In undisturbed operation, when the two subnetworks are fully operational, the switches 1.20 and 2.20 of the sets s1 in the switching parts 1.11 and 2.11 of the access ports 1.8 and 2.8 of both subnetworks 1 and 2 are in the closed position (position st1), while the switches of the sets s2 are in the open position (position st2). In the event of such positions of the switches, there is possible, between the access nodes 1.1 and 2.1 and both groups of network connections, optical signal traffic, which courses fully separately over both subnetworks. Upon failure of at least one of the signal connections between the access node 1.1 (2.1) and the first input port 1.15 (2.15) of one of the splitting members 1.14 (2.14) in the one subnetwork 1 (2), all switches 1.20 (2.20) of the first set s1 in question are set at the open position (position st2), and all switches 2.20 (1.20) of the second set s2 in the other subnetwork 2 (1) are set at the closed position (position st1). In doing so, the (closed) position of the switches 2.20 (1.20) of the first set s1 in the other subnetwork 2 (1) is not changed. In this case, the other subnetwork 2 (1) is in fact extended to a tree-shapedly branched passive optical network having an increased number of network connections, in this case the network connections of both groups G1 and G2. For its original group G2 (G1) of network connections 2.12 (1.12), the subnetwork 2 (1) therefore continues to be operational, while the group G1 (G2) of network connections becomes accessible by way of a protection path which was formed by switching over the switches 2.20 (1.20) of the second set s2 by way of the access node 2.1 (1.1), the optical-fibre connection 2.5 (1.5), the access port 2.8 (1.8), and the fibre connections 2.23 (1.23) to the second input ports 1.16 (2.16) of the access ports 1.14 (2.14) of the subtrees 1.13 (2.13).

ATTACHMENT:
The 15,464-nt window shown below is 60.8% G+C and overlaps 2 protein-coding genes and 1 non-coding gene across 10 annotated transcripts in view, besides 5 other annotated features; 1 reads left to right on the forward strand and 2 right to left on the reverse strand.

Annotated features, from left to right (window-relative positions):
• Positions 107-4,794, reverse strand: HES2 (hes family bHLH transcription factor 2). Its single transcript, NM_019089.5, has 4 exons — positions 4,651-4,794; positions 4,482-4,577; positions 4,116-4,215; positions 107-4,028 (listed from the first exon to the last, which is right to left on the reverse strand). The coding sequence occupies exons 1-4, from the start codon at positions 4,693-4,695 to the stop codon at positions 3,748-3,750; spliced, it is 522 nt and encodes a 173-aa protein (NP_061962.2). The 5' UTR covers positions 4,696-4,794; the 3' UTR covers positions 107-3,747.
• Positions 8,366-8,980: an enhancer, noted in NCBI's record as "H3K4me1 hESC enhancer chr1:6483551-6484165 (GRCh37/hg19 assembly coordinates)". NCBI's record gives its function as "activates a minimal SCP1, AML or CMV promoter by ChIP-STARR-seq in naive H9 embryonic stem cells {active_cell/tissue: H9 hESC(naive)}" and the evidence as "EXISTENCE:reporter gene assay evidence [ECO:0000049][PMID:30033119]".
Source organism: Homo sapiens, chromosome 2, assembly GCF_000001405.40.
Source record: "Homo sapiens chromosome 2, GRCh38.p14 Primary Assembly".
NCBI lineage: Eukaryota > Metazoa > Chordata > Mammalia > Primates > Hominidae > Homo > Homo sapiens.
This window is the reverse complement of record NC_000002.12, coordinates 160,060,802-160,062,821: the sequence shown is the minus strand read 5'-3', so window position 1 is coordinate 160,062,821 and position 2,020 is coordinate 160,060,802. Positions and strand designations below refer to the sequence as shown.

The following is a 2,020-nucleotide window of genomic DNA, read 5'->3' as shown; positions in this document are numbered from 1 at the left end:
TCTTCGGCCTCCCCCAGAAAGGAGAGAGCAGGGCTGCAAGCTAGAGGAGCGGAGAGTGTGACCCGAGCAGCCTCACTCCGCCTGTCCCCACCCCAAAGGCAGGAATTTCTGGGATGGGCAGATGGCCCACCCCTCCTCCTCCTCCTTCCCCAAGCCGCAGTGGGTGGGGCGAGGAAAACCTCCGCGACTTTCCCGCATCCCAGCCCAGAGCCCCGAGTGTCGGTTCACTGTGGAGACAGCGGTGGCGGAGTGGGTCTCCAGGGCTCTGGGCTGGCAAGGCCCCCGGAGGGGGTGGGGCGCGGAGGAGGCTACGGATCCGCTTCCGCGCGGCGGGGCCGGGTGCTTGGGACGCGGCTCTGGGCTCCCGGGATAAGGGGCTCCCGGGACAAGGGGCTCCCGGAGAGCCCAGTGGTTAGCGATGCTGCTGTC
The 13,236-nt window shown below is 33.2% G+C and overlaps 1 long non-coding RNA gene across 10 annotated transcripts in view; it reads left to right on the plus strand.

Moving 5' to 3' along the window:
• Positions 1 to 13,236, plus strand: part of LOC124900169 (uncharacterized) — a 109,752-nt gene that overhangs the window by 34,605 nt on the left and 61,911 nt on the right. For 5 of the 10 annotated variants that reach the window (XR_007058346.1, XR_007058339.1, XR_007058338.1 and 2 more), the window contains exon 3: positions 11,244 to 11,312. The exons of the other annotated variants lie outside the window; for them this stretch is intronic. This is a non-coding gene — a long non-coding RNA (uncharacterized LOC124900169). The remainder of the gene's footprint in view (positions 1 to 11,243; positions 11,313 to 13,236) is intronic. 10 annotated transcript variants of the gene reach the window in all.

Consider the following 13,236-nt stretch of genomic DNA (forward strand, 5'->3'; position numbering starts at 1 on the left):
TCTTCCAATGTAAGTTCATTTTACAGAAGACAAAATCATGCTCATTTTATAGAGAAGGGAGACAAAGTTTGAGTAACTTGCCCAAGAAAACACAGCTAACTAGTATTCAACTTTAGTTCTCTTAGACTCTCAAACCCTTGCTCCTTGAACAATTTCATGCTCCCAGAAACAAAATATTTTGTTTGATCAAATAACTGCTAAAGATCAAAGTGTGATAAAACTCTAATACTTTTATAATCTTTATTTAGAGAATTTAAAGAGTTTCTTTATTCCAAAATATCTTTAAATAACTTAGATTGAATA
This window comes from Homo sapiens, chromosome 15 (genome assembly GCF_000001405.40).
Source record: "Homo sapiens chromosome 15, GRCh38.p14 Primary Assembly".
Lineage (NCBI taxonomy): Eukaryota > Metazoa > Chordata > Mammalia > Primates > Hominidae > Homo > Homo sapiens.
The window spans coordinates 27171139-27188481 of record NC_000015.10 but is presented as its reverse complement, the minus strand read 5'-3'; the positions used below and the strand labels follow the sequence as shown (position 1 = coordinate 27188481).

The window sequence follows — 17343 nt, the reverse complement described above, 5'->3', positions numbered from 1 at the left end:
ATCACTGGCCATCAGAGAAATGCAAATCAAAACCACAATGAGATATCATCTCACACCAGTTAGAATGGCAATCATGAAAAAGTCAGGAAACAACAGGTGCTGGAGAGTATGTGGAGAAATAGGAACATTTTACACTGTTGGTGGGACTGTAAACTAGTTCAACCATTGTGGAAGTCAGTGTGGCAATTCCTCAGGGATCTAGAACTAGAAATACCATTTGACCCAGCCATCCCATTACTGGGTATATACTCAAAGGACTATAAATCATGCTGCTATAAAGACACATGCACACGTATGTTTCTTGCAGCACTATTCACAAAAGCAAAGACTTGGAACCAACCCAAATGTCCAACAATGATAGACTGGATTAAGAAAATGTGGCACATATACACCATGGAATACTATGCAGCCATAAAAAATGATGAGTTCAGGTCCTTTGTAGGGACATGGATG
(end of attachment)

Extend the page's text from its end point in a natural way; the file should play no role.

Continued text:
To each of the access nodes 1.1 and 2.1 of the subnetworks 1 and 2, respectively, there is connected a main station HS1 and HS2, which transmits the signals to be transported over the subnetworks in the direction of the network connections. At a higher network level, the two main stations are coupled, possibly by way of other main stations, to make protection possible on the basis of the dual-homing principle. In the event of undisturbed operation of both subnetworks, the main station HS1 (HS2) in question provides the signal distribution for the subnetwork 1 (2) in question. Upon failure of any signal on, e.g., one of the fibre connections 1.22 between an output 1.19 of the access port 1.8 and the first input port 1.15 of the access port 1.14 of one of the subtrees 1.13, e.g., due to failure of any network component between the main station HS1 and one of the said first input ports 1.15, as a result of which at least the network connections of one of the subgroups G1.1, . . . , G1.M are no longer accessible to the signal distribution of the main station HS1, there is switched over to the protection path by way of the access node 2.1 and the access network 2.2 of the subnetwork 2. The sets in question of switches s1 and s2 in the access ports 1.8 and 2.8 may be such that the switching over may be done manually as soon as any signal failure is established. Preferably, however, to each access port 1.8 and 2.8 there are added monotoring and control means, which monitor the presence of signal traffic on every fibre connection 1.22 and 2.22 between the access ports 1.8 and 2.8 and the first input ports 1.15 and 2.15 of the access ports 1.14 and 2.14 and, upon detection of the failure of the signal traffic on any of the said connections 1.22 and 2.22, provide the switching over to the protection path in question (see below under the description of FIG. 2).